Let me tell you a secret- I love the old good comedy, its extensive gestures, inappropriate jokes, actors playing off each other, a quick change of a costume, a bit of dancing and singing; all that routine that seems to be fading away from the professional stages across the world, giving its place to serious, self-conscious, experimental and politically aware theatre. Please, do not get me wrong- all that seriousness is very important in that world that is falling apart due to its wars, economic crushes, and changes in  the environment. But comedy- people coming together to laugh and cry at their own follies- is vital too.

François Chattot, Jacques Mazeran, and Martine Schambacher- the player of Irene Bonnaud’s AMITÉ – know their craft only two well. On the makeshift stage of this traveling performance, they play with objects and props that come out of the old chest. An old-fashioned telephone, a small broomstick and a scoop, and a large case with bills and notes all acquire the life of their own in this story about human attachments and lost hopes, told by three comedians brought on stage by the genius of Pier Paolo Pasolini and Eduardo De Filippo. In fact, the play itself is an homage to amité or friendship that these two artists shared.

Loosely based on the unfinished screenplay Porno Theo Kolossal (Theological Porno Blockbuster), written by Pasolini shortly before his death, Irène Bonnaud’s AMITÉ tells a pilgrimage story of Eduardo- the character to be based on Eduardo De Filippo himself- journeying through Europe of the mid 20th century.

Friendship Photo Christophe Raynaud de Lage

Friendship Photo Christophe Raynaud de Lage

Originally, Pasolini imagined De Filippo writing the dialogues for and starring in the film himself. As the project remained unfinished, the director Irène Bonnaud decided to use this script and the fragments of De Filippo’s plays, such as The Happy Widow (1931), Christmas at the Cupiellos (1931), Locked-Up Pain (1964) and A Good Recipe (1931), to construct her own “philosophical road” performance and thus to ties the characters’ personal stories with this history of the world. “The show starts like a philosophical tale and morphs into a picaresque fable in episodes,” the director explains. “The screenplay tells the story of Eduardo, a Neapolitan wise man who is following the star to Bethlehem but to whom so much happens on the way there so, by the time he gets to the Promised Land, Christ is long dead.”

With a stylistic nod to Christmas’ pageants AMITÉ takes the audience on the road as well. The actors change costumes and characters, they move easily from one story to the next, and they change their onstage behavior as only the most professional and experienced comedians can, switching from pure comedy to direct narration, from clownish routine to tragic innuendos. Using rich and diverse devices of the artisanal tradition of theatre, they take its spectators through the array of emotions, making us laugh at and gasp in disbelief of how egoistical and selfish, but also sacrificial and giving the human nature can be. In the traditions of Italian comedies, not French, as Bonnaud insists, her production mixes genres and feelings. It gives space to the wide comic gestures and laughter, but also invites tears and philosophical thoughts.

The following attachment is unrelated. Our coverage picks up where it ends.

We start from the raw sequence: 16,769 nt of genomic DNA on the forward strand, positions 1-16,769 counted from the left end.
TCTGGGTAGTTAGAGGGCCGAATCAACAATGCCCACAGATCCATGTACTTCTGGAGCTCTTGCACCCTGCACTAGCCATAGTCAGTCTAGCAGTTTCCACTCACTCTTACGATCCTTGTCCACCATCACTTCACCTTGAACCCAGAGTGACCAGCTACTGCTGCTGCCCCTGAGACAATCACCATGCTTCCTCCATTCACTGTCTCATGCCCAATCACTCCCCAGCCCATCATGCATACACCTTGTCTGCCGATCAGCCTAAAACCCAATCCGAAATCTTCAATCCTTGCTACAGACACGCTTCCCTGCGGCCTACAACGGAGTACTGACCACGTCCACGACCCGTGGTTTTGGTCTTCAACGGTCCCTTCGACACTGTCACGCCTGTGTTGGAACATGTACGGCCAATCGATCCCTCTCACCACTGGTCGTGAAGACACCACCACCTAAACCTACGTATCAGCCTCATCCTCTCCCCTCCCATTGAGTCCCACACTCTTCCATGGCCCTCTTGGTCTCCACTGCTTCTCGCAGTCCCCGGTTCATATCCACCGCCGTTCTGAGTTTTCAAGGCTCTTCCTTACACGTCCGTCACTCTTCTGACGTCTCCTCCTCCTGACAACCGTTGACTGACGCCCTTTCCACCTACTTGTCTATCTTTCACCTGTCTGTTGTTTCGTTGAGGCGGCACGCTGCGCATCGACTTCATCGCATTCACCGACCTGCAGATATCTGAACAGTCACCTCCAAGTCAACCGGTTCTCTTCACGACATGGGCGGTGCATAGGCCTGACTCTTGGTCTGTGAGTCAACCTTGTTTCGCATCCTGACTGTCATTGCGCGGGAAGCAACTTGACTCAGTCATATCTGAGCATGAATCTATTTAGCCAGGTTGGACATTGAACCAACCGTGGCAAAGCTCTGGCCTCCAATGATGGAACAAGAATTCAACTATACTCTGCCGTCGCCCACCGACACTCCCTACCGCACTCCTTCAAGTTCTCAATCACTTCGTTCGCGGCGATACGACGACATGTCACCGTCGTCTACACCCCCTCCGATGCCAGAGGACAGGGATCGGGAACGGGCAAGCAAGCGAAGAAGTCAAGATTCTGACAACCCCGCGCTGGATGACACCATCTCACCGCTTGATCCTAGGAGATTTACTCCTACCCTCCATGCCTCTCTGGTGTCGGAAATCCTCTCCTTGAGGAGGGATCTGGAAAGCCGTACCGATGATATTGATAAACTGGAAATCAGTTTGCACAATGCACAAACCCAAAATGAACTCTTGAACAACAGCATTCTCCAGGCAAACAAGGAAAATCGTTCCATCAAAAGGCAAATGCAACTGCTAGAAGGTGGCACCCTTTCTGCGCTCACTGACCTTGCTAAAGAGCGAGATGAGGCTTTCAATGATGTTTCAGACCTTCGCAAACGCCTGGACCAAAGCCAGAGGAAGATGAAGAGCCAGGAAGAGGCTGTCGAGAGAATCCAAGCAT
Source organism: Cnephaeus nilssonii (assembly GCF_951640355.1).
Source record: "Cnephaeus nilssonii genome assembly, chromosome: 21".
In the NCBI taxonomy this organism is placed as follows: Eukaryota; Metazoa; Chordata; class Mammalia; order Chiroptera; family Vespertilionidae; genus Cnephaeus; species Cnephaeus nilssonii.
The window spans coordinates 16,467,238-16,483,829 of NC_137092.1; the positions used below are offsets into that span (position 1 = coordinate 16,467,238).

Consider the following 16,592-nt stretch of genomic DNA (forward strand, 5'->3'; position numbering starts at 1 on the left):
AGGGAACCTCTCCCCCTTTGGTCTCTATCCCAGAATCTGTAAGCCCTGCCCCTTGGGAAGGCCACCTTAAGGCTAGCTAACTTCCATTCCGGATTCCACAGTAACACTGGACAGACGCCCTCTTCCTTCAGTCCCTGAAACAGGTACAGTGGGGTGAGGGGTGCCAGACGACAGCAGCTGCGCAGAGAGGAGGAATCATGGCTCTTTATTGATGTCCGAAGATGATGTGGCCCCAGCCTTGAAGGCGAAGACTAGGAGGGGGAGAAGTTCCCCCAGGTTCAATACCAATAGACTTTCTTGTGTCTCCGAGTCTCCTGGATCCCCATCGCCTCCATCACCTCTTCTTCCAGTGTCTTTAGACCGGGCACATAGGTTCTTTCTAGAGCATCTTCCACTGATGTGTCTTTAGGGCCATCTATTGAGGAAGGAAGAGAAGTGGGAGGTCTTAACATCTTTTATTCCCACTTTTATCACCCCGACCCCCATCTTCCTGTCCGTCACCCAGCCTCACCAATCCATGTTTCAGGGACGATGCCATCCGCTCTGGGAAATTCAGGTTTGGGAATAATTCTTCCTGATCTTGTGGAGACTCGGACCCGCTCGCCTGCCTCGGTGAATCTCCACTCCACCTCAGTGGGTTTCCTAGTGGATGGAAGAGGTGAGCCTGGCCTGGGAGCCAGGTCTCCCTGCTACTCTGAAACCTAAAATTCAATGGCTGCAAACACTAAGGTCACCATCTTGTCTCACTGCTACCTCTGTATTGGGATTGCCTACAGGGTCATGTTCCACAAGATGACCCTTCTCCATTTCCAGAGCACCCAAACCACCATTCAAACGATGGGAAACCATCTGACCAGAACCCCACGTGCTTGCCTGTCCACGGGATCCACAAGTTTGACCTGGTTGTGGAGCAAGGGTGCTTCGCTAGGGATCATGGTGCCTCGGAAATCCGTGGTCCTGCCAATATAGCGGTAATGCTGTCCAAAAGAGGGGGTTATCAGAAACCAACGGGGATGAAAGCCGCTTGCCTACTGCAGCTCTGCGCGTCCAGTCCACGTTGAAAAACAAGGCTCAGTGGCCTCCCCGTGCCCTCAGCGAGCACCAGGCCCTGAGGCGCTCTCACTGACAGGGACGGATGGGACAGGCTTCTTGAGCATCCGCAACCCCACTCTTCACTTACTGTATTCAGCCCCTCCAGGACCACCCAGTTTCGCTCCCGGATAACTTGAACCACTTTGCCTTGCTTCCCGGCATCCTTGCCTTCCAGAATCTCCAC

The work of Martine Shambacher deserves a special mentioning: not only she stars in each episode of this short production, she really presents its artistic vertebrae. A truly polyvalent performer, she plays the shallowness and the depth of human experiences at the same time. Funny and awkward soprano in the opening sequence that features three operetta singers who seek professional employment, she becomes a loving with and devoted sister in the following parts.

Performed outdoors (at least during the night when I attended this performance), in the theatrical conditions that leave much to be desired, including the absence of personal mikes- a feature that seems to have become the norm in this festival’s edition- AMITÉ is really an anthem to the professional stamina and unconditional love to theatre that we associate with the work of Eduardo De Filippo and as exhibited by the three performers of Irène Bonnaud’s exuberant production. Simply- Bravo!

AMITÉ

Texts: Eduardo De Filippo, Pier Paolo Pasolini

Translation: Hervé Joubert-Laurencin, Davide Luglio, Emanuela Pace

Direction: Irène Bonnaud

With François Chattot, Jacques Mazeran, Martine Schambacher

Costumes: Nathalie Prats

Lights and General Manager: Daniel Lévy

Production Festival d’Avignon, in  co-production Châteauvallon Scène nationale, Centre dramatique national Besançon Franche-Comté, Centre dramatique national de Tours Théâtre Olympia, EPIC Hérault Culture – Théâtre sortieOuest, CCAS les Activités sociales de l’énergie, Espace des arts Scène nationale Chalon-Sur-Saône; residency Lilas en scène, in partnership with France Bleu Vaucluse, and with special thanks to Alain Gravier

Avignon Festival, Different Locations, July 5th-23rd, 2019.

This article was reposted with permission from Capital Critics’ Circle.

This post was written by the author in their personal capacity.The opinions expressed in this article are the author’s own and do not reflect the view of The Theatre Times, their staff or collaborators.